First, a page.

You can avoid ever needing to resort to controlled crying. . .
If as parents you are educated and empowered with information that will help you make decisions that are right for you and your baby, you can avoid ever needing to resort to extreme controlled crying methods.
Starting to gently and consistently encourage your baby to self-settle (with your help until they get the hang of it) from an early age will help to form good sleep habits. Babies are creatures of habit and they learn extremely quickly. If you gently guide them into the learnt behaviours you want them to have, rather than teaching them one way and then dramatically changing it when you are ready, you can avoid future distress.
Important points to remember. . .
- Babies are effected by stimulation and need time to wind down from that and switch off before they are able to achieve healthy sleep
- Most humans rarely go instantly straight to sleep
- We all learn our own going off to sleep routine
- Sleep is a learnt behaviour that does not become consistent until your baby is at the appropriate development stage, typically around 4 months
- Crying is a normal baby behaviour and you need to learn to distinguish the difference between distressed crying and a settling cry
- The settling process for babies changes as they move through different stages of development. Understanding these changes will help you to stay confident
- Always make sure you work through a process of elimination to ensure all of your baby’s needs are met before starting the settling process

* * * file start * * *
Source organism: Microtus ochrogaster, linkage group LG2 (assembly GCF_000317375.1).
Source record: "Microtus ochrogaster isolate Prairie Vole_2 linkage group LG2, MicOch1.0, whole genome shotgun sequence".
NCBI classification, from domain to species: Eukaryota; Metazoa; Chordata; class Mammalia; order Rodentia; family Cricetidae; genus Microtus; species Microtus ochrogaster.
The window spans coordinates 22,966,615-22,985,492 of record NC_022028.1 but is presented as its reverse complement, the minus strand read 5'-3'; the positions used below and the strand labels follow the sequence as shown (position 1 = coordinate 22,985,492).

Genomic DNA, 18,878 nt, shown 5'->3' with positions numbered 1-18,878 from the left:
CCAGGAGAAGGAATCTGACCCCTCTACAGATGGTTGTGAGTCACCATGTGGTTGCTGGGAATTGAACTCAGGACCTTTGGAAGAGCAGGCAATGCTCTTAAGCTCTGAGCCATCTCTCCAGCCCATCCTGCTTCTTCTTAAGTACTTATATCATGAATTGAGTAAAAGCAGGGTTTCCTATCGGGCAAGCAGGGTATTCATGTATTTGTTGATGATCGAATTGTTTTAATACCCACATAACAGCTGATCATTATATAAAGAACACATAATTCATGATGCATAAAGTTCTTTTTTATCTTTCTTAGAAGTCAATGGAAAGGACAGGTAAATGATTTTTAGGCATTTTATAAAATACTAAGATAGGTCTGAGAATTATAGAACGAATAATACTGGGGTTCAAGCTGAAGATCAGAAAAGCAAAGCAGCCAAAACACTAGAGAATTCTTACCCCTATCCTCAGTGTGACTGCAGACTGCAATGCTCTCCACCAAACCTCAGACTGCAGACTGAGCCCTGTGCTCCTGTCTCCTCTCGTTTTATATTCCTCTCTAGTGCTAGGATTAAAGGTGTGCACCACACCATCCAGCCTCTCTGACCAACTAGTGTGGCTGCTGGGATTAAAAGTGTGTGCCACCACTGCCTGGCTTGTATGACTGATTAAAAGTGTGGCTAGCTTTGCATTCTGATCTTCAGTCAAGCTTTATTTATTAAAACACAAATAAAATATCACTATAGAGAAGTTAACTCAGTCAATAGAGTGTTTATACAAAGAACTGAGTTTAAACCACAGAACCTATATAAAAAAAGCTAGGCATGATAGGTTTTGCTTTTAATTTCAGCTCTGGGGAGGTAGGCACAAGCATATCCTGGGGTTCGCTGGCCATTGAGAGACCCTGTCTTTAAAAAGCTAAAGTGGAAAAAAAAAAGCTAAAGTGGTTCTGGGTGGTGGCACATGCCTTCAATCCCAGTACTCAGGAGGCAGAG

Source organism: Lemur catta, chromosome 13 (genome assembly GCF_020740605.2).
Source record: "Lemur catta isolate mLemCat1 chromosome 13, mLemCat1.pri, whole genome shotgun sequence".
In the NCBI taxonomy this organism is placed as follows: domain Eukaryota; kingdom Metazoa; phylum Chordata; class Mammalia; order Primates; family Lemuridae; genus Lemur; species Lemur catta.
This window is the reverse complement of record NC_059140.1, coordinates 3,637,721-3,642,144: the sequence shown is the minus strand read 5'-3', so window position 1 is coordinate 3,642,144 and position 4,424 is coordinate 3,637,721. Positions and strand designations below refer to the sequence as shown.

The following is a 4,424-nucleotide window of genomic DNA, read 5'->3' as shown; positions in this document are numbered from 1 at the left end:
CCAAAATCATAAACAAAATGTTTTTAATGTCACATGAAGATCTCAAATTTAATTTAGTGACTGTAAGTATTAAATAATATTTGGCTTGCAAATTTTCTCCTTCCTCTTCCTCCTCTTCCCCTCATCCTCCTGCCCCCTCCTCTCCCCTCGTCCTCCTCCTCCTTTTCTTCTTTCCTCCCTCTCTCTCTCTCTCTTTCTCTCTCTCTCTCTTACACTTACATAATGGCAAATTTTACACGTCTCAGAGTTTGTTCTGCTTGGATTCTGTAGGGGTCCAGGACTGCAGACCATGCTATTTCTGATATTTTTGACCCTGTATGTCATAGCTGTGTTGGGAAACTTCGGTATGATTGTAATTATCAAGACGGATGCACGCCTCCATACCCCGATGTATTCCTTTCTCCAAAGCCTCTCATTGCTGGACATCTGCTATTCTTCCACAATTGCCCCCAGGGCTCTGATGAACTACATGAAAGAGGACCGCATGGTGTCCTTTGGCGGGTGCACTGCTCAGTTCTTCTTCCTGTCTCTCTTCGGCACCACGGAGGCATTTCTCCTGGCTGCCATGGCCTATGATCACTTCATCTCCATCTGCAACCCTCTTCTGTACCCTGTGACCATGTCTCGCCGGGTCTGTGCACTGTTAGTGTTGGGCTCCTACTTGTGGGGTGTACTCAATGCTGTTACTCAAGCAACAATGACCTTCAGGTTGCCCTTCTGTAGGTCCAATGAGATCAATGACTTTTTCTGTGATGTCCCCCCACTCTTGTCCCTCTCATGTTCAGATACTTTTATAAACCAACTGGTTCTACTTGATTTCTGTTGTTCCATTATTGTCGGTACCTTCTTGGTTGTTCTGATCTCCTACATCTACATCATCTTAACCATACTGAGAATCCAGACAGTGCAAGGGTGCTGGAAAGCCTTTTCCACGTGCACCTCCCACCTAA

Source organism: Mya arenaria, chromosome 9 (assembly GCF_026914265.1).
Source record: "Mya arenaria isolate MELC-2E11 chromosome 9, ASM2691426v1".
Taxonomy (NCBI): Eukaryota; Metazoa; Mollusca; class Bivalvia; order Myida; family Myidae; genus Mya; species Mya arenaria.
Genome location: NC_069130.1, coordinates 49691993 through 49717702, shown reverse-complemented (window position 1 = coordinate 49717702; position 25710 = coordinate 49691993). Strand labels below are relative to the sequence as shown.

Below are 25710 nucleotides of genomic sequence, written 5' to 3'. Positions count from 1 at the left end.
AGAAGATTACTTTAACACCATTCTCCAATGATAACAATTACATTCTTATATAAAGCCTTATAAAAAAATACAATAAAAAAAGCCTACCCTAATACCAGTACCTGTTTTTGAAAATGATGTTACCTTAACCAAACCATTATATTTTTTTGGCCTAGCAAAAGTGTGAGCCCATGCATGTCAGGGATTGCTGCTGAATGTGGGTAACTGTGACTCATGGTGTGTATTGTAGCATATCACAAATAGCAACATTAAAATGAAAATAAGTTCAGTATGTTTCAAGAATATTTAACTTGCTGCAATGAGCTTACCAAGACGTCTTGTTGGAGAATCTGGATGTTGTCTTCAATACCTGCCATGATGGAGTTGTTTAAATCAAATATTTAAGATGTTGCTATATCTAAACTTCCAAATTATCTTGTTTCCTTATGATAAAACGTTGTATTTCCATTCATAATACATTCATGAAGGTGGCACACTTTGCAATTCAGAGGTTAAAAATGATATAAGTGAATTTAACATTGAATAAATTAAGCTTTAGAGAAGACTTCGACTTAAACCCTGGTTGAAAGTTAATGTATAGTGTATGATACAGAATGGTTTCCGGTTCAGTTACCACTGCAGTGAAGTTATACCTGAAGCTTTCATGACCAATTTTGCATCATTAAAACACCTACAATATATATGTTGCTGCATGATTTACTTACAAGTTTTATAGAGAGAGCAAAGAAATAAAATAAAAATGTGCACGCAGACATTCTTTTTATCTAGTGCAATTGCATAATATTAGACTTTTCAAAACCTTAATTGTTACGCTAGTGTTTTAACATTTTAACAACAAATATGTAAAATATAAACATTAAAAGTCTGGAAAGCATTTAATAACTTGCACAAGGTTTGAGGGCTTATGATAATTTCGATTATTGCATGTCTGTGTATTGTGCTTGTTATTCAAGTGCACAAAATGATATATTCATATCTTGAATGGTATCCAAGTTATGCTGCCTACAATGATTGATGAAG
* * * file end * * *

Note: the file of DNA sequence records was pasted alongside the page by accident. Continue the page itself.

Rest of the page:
- You cannot force your baby to sleep – they are unlikely to settle every time
- Consistency is key. Even when things don’t go to plan, try again the next time, the same way. Babies learn!
Are you ready to help your baby learn to sleep?
Every baby is different – your baby will have its own unique spirit, genetic make-up, temperament and feeding patterns. Likewise, every parent and family is different, with various lifestyles, feelings about leaving babies to cry, responses to their baby’s crying, stresses, and needs for sleep and routine.
All of these factors will help you to decide what form of sleep training, if any, is right for you and your family. Whatever choice you make, it’s important to remember that no form of self-settling, controlled crying or sleep training will work at any age, unless:
- You are ready to make the changes necessary
- You are aware that your baby is struggling with a lack of sleep or that their inability to sleep is negatively effecting other areas of importance, like feeding, playing and healthy development
- You are aware that the process will no doubt make you feel a little uncomfortable but you are aware that it’s best for your baby
- You are aware that it is a process and that it’s more than likely not going to work straight away. It takes time and consistency
- You are positive regarding the reasons you want to make the changes
- You are armed with the right information to assist you in making the changes appropriate for your family
- You fully understand your baby’s needs (such as amount of feeds, amount of sleep, amount of up time) in relation to his/her age and stage of development
It’s really important to remember that you as a parent always have the choice to decide what works best for you and your baby. Yes, the Wot Baby app does suggest methods for helping your baby learn to self-settle, which may involve some crying. But other options are always presented also and my biggest message is that consistency in your choices is the single most significant factor in how successful you will be. At no point do we recommend leaving your baby in distress. Each step of the process, you will be lovingly there to guide and support your baby.
It is not okay to judge parents who want and need their baby to sleep. Quality sleep is important for everyone and a well-rested baby is a happy and content baby. And that leads to happy and content families.
Education and support for whatever choices parents decide are right for their family is the key.